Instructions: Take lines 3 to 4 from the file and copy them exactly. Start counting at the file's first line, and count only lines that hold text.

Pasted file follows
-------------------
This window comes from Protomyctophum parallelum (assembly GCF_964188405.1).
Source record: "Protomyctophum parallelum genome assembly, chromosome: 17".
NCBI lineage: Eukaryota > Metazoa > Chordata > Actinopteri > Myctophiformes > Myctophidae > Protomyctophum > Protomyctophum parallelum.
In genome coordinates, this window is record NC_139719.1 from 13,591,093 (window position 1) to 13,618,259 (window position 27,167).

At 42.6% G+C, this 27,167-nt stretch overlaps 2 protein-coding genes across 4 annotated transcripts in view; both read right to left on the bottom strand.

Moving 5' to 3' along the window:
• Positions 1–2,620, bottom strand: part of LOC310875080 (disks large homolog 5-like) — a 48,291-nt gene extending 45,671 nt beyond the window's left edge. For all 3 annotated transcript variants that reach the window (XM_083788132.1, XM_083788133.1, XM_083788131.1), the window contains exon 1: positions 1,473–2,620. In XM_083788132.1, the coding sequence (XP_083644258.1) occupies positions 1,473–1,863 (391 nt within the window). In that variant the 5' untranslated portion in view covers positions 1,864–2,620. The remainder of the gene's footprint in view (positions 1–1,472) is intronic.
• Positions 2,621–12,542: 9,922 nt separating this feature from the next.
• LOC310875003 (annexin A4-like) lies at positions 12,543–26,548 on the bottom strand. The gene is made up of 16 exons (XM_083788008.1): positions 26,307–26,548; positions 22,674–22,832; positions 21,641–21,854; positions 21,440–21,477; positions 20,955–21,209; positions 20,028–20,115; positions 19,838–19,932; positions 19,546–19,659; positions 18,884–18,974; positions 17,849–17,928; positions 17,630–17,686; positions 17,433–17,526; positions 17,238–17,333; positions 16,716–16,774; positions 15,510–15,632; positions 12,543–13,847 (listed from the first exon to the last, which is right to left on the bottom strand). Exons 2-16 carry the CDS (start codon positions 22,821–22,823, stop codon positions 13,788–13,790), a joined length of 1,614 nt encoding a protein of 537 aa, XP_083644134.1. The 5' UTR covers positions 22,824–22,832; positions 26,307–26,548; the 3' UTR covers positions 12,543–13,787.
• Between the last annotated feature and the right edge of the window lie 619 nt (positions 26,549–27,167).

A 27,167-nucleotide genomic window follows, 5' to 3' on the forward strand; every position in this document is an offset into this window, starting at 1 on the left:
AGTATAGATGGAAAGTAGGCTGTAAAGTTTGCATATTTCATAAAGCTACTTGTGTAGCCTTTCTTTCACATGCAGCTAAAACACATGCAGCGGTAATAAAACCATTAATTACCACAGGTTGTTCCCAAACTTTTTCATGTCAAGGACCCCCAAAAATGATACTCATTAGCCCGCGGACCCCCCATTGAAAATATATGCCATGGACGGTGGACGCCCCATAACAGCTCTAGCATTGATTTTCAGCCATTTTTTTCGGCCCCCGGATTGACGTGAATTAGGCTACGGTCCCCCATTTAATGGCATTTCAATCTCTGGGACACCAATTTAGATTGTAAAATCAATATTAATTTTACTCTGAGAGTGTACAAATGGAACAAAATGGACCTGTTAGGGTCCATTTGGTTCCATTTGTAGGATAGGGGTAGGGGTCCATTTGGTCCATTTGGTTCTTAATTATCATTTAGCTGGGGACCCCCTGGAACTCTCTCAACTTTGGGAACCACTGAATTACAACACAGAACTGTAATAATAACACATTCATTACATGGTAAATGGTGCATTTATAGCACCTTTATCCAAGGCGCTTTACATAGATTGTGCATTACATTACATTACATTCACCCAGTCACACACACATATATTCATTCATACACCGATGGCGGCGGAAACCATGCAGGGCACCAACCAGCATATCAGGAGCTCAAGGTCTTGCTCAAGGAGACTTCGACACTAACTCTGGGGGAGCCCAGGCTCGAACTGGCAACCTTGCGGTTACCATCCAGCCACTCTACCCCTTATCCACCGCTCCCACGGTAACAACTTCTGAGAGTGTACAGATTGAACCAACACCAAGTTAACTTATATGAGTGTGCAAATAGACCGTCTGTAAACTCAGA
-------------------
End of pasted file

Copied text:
NCBI lineage: Eukaryota > Metazoa > Chordata > Actinopteri > Myctophiformes > Myctophidae > Protomyctophum > Protomyctophum parallelum.
In genome coordinates, this window is record NC_139719.1 from 13,591,093 (window position 1) to 13,618,259 (window position 27,167).